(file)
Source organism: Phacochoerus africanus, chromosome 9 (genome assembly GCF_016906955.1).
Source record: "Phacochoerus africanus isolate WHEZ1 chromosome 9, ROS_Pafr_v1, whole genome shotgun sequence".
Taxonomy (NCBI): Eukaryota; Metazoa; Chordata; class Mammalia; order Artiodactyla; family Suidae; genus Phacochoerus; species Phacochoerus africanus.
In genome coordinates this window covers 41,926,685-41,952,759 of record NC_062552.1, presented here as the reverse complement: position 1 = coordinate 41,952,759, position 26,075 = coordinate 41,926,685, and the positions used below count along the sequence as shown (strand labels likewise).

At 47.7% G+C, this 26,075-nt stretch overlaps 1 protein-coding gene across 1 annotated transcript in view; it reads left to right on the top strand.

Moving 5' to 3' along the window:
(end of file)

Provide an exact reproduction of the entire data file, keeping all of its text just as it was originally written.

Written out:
Source organism: Phacochoerus africanus, chromosome 9 (genome assembly GCF_016906955.1).
Source record: "Phacochoerus africanus isolate WHEZ1 chromosome 9, ROS_Pafr_v1, whole genome shotgun sequence".
Taxonomy (NCBI): Eukaryota; Metazoa; Chordata; class Mammalia; order Artiodactyla; family Suidae; genus Phacochoerus; species Phacochoerus africanus.
In genome coordinates this window covers 41,926,685-41,952,759 of record NC_062552.1, presented here as the reverse complement: position 1 = coordinate 41,952,759, position 26,075 = coordinate 41,926,685, and the positions used below count along the sequence as shown (strand labels likewise).

At 47.7% G+C, this 26,075-nt stretch overlaps 1 protein-coding gene across 1 annotated transcript in view; it reads left to right on the top strand.

Moving 5' to 3' along the window: